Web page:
There are three local farmers involved: John Sweredoski grows all sorts of vegetables and greens, which he is famous for, in Bell Gardens. You might know him from the Echo Park Farmers' Market. He is pesticide-free. John also supplies fruit - mostly citrus and avocados.

Craig Underwood in Moorpark: We just started with Underwood and so far they've produced some amazing melons, heirloom tomatoes and radishes (see previous blog posts for the full list)

Silver Lake Farms: I supply the CSA with micro-greens grown by Rachel Klein and Bruce Chan, who happens to be a shareholder also.

All the produce is freshly picked for CSA pick-ups on Fridays.

Fresh local bread is also available, baked by a local artisanal baker on Friday mornings. Please contact me for more details. It's a separate program.

Shoot me an email at if you have any questions and would like to sign up.

Thank you !!



Friday, August 6, 2010

Fried Eggplant

John's white eggplants

patty pan squash from John

French morning melons from Underwood Family Farm

Here's what Farmer John had for us in Silver Lake this week:

Italian frying peppers
White eggplant
Pattypan squash
Red chard
Collard greens
Cherry tomatoes
Zucchini blossoms
Dandelion greens

And here's what Tara brought down this afternoon from Underwood Family Farms in Moorpark:

Red potatoes
French morning melon
Saticoy melon
Golden beets
Sweet corn
Yellow wax beans
Romaine lettuce
Green bell peppers
Cherokee heirloom tomato

Just about anything tastes good fried and eggplant is no exception. In fact, frying slices of eggplant brings out its creamy texture.

There are many ways to fry eggplant. My favorite is to use a mixture of finely ground cornmeal and panko, a Japanese-style breadcrumb that's very light and airy. Panko mixes nicely with the heavier textured cornmeal. You can find panko in many full-service markets as well as most Asian markets.

Eggplant used to have a reputation for being somewhat bitter, but most varieties have had the bitterness breeded out. If you're concerned about bitter flavor, you can mitigate it by salting the slices before cooking and allowing them to sit for 30-60 minutes while the salt pulls water and the bitterness out of the eggplant. Set the eggplant slices on a rack or in a colander, salt liberally, allow the water to drain off, rinse off the salt, and proceed with the recipe.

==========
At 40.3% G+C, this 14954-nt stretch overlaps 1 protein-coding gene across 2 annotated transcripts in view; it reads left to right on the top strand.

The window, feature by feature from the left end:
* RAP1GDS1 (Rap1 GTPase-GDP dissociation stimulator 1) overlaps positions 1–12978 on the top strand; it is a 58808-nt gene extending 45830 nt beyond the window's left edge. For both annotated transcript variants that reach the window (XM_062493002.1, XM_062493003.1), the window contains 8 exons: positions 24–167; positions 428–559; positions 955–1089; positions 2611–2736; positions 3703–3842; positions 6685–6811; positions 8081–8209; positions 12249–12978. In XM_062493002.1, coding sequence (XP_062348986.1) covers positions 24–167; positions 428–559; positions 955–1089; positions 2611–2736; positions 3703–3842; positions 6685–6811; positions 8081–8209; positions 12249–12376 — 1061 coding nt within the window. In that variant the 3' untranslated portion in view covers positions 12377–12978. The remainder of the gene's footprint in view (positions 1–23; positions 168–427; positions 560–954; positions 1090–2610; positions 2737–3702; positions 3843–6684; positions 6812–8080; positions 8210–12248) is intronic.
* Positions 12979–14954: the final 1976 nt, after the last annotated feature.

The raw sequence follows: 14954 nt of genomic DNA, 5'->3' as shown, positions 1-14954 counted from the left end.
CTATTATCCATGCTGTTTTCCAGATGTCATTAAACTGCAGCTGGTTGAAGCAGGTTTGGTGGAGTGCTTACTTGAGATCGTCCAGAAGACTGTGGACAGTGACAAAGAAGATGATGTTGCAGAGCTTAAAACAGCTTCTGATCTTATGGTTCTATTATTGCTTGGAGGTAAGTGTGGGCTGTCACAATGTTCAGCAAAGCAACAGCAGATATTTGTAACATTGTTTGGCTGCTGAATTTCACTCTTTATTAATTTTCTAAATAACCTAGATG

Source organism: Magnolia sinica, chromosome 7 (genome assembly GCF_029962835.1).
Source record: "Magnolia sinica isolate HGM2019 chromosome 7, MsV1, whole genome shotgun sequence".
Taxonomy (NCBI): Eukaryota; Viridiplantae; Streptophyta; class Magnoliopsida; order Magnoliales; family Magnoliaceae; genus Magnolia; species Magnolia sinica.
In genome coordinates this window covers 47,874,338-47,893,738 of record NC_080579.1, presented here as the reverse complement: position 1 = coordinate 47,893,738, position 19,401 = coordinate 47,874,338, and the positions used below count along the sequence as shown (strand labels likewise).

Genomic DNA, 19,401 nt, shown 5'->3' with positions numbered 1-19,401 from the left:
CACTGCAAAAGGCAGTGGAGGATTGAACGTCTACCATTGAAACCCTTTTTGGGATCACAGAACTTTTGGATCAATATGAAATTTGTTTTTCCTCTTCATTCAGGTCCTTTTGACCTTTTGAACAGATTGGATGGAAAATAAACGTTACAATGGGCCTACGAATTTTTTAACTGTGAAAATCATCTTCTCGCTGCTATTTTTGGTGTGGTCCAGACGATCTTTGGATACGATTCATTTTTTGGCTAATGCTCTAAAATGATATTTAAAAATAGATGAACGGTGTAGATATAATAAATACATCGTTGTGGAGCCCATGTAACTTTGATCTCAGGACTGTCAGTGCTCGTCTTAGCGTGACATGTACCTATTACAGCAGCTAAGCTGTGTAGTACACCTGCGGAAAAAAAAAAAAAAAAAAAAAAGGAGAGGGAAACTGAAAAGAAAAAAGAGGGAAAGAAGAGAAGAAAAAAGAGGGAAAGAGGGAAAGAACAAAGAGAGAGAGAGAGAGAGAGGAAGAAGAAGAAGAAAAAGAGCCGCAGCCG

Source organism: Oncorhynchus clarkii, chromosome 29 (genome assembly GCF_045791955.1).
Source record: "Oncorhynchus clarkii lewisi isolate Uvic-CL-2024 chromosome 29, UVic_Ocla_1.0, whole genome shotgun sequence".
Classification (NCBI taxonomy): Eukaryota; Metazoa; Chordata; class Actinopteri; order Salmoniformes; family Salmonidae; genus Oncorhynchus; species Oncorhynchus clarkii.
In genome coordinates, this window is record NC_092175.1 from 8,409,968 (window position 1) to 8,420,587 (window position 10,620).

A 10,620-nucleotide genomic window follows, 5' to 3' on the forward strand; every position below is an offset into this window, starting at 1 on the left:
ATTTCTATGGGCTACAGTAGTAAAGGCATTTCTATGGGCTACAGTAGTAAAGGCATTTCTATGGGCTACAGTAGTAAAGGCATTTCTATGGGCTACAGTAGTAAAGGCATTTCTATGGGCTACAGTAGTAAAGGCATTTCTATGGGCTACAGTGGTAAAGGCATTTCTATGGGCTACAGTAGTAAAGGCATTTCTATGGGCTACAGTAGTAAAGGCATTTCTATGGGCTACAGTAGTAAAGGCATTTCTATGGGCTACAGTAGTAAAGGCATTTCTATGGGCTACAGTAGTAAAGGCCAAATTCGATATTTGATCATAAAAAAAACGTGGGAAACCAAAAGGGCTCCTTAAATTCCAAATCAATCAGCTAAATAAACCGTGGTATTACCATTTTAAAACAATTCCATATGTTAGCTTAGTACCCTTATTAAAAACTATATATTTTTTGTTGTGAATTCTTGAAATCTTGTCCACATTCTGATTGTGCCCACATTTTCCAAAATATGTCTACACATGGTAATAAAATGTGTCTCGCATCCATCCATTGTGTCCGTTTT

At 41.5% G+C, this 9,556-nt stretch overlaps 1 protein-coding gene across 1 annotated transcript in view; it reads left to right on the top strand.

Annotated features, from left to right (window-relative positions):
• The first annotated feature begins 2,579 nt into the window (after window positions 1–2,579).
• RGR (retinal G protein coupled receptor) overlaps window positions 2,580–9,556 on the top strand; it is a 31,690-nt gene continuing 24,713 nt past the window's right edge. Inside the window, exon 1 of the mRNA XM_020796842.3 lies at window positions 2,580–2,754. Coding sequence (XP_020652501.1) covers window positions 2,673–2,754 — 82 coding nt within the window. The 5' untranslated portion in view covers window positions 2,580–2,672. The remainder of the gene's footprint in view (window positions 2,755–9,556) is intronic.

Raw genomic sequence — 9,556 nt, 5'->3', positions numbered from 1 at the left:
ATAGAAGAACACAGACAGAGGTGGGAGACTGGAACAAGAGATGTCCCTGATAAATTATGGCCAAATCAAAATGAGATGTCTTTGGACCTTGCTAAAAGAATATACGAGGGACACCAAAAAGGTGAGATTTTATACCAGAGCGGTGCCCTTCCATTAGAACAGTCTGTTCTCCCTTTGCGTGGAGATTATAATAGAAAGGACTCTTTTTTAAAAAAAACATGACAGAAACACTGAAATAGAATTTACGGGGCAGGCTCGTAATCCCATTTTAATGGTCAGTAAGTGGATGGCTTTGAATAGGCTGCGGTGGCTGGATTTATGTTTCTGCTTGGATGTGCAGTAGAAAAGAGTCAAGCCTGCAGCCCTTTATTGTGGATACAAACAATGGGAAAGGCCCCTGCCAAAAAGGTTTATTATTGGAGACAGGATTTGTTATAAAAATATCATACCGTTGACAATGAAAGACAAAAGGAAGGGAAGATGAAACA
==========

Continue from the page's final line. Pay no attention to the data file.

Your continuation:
Fried Eggplant

1 medium eggplant
3-4 T flour
1 egg + 1 T water
1/2 C finely ground cornmeal
1/2 C panko bread crumbs
salt and pepper
olive oil for frying

1. Slice the eggplant crosswise in 1/4 inch slices.

2. Place flour on a plate.

3. Beat the egg and water together until combined and pour into a shallow bowl

4. Mix together the cornmeal and panko. Season with salt and pepper to taste. spread on a plate.

5. Take an eggplant slice, dredge it in flour until lightly covered on both sides, shake off the excess, dip the floured slice in the beaten egg, then coat with the cornmeal-panko mixture. Shake off the excess and arrange on a plate in a single layer.

6. Heat 1/4 inch of olive oil in a heavy skillet. When oil is hot, fry eggplant slices a few at a time, turning them once, until brown on both sides. Don't crowd them. Frying too many slices at once lowers the temperature of the oil and may cause the eggplant slices to become soggy. Add more oil to the skillet as necessary.

7. When brown on both sides, remove from skillet and drain on paper towels.

The eggplant slices are delicious served hot or warm. They're great plain or served with a hearty tomato sauce. They're also good with garlic mayonnaise or a tempura-style dipping sauce.

You can bread the eggplant slices ahead of time and keep them loosely covered in the refrigerator for a couple of hours before frying them.